A further embodiment of the present invention is illustrated in FIG. 6 illustrating a microwave food package 600 which incorporates a heavy metal laminate formed consistent with the present invention comprising a food tray 601 and an outer enclosure 610. The tray 601 possesses five recessed regions 602, 603, 604, 605, and 606 having heavy-metal aluminum microwave-absorbing regions 612, 613, 614, 615, and 616 patterned as taught by the present invention to provide different heating characteristics positioned at the bases of the recessed regions 602, 603, 604, 605, and 606. Such an arrangement may be advantageous in applications such as T.V. dinner packages which contain different food items which require different levels of heating. For instance, T.V. dinners often contain meat in one compartment, vegetables in another, and dessert in yet another compartment. Therefore, an effective cooking package can be manufactured by disposing a heavy-metal microwave-absorbing layer patterned to have a relatively high effective sheet resistance (to generate more heat) in a compartment adapted to house the meat item, and disposing a heavy-metal microwave-absorbing layer patterned to have a relatively low effective sheet resistance (to generate less heat) in a compartment adapted to house the dessert item, etc. The recessed regions 602, 603, 604, 605, and 606 of the tray 601 are produced with a conventional stamping apparatus from a laminated structure comprising the microwave-absorbing regions 612, 613, 614, 615, and 616 disposed, for example, between a polymer barrier layer 630 and a paperboard structural backing layer 620.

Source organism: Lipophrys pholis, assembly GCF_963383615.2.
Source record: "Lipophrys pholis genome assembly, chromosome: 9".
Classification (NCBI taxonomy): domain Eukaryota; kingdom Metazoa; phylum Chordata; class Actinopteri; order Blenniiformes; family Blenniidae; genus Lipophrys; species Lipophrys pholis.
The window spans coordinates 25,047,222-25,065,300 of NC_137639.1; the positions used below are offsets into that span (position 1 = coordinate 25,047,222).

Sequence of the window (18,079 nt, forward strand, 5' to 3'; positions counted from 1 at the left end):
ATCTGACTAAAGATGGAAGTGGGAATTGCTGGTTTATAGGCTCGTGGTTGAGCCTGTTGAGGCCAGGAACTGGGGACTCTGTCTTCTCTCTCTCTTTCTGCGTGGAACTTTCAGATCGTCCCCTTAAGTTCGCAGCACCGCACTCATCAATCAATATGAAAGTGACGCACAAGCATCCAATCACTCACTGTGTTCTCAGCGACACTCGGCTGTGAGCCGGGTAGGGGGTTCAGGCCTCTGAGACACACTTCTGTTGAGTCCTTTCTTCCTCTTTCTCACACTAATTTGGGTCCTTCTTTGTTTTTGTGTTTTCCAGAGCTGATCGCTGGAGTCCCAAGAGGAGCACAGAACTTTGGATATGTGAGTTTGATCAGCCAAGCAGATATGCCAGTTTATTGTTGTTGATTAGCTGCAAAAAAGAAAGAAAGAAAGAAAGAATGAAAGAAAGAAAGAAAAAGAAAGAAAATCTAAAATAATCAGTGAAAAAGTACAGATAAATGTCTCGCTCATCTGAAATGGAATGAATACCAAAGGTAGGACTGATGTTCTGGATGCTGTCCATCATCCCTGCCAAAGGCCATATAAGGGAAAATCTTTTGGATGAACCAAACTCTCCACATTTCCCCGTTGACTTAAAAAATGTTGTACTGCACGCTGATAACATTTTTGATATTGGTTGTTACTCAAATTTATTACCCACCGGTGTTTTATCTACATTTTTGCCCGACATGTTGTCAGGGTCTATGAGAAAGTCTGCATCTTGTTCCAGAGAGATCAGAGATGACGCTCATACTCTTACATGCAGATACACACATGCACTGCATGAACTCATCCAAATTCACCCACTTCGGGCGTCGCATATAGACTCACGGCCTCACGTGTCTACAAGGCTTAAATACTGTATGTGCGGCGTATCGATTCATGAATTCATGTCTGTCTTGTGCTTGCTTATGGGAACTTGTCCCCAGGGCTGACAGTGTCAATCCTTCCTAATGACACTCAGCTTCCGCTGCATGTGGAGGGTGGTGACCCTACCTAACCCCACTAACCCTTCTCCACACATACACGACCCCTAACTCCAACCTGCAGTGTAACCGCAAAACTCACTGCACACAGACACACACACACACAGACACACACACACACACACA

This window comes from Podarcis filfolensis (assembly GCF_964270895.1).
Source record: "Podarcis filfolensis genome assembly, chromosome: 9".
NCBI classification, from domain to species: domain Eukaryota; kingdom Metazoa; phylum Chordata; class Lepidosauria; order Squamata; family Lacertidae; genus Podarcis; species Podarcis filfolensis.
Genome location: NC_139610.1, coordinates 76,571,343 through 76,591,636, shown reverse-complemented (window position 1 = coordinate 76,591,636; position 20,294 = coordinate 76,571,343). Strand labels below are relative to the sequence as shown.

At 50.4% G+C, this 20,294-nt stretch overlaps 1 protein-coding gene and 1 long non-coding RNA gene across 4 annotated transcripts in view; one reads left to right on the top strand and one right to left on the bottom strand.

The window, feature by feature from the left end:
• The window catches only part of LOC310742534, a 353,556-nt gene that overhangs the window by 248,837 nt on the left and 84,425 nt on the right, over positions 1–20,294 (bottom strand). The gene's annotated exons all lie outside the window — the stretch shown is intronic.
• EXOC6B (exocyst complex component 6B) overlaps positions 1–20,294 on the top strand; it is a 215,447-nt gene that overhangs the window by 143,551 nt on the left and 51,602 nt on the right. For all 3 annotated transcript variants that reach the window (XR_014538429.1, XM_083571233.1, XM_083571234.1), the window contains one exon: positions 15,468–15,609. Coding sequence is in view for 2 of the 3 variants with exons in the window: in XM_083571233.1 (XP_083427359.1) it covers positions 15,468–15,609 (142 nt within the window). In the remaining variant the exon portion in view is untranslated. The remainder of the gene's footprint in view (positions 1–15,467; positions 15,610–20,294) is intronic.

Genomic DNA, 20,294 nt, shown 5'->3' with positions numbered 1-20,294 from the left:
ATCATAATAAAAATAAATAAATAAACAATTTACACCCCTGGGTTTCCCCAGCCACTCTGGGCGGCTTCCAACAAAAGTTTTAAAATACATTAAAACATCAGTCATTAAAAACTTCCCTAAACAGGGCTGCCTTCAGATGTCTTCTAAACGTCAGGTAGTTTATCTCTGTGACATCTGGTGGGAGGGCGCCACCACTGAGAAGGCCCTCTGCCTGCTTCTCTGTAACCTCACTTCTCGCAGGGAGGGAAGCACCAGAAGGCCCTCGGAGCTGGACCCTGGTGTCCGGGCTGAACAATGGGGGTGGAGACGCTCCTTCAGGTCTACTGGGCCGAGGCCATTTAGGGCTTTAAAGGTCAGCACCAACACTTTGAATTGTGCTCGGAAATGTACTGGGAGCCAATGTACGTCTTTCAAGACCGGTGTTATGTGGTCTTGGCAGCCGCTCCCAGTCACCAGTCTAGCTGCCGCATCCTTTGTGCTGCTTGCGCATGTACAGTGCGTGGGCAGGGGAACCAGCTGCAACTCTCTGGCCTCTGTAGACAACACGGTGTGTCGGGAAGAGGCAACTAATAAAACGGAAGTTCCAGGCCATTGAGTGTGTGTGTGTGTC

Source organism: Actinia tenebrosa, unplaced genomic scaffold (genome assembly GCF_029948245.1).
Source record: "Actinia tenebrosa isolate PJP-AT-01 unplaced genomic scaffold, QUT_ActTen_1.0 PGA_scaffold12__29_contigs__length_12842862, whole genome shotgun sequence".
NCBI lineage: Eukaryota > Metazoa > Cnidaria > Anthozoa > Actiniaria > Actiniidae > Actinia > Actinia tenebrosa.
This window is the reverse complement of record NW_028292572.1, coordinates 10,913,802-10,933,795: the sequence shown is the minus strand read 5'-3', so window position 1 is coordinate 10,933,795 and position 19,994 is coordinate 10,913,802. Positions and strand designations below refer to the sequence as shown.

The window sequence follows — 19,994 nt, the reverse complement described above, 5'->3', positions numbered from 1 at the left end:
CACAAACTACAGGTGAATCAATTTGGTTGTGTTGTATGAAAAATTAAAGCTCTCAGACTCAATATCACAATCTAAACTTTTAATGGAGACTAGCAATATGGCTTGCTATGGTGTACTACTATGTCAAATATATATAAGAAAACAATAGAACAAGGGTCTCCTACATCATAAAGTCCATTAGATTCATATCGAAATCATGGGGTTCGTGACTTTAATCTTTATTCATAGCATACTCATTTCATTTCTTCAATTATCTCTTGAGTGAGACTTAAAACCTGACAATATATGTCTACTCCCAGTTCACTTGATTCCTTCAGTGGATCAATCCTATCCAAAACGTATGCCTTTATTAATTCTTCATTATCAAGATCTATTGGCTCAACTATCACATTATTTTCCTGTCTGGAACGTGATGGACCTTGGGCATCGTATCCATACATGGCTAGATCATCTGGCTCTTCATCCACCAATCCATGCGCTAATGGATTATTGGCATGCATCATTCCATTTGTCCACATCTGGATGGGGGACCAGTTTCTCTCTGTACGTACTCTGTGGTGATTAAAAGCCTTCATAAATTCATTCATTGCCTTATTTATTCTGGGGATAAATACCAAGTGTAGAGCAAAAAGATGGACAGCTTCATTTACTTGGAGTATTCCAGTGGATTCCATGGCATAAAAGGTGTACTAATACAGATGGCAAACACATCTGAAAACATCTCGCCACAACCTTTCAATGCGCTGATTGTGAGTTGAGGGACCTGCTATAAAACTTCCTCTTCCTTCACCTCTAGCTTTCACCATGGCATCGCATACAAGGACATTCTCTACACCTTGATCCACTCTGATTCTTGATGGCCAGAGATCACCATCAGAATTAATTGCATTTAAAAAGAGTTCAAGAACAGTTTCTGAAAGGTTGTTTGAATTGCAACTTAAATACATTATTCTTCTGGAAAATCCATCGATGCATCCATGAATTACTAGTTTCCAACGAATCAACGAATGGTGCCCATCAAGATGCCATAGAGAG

The tray 601 can optionally be used in conjunction with an outer enclosure 610 which is also a laminated structure comprising three heavy-metal aluminum microwave-shielding regions 641, 642, and 643 disposed contiguous with a polymer barrier layer (not shown), and optionally a food-grade paperboard structural backing layer 640, produced using previously discussed techniques. The outer enclosure 610 has been cut, folded, and bonded to final shape with food-grade adhesive using conventional packaging techniques. The positions of the microwave-shielding regions 641, 642, and 643 correspond to recessed regions 602, 606, and 604 of the tray 601 for which it is desired that a portion of the incident microwave energy be shielded. The shielding regions are formed as previously described—that is, as a continuous film or by patterning a heavy-metal film to produce an effective sheet resistance falling within the shielding range.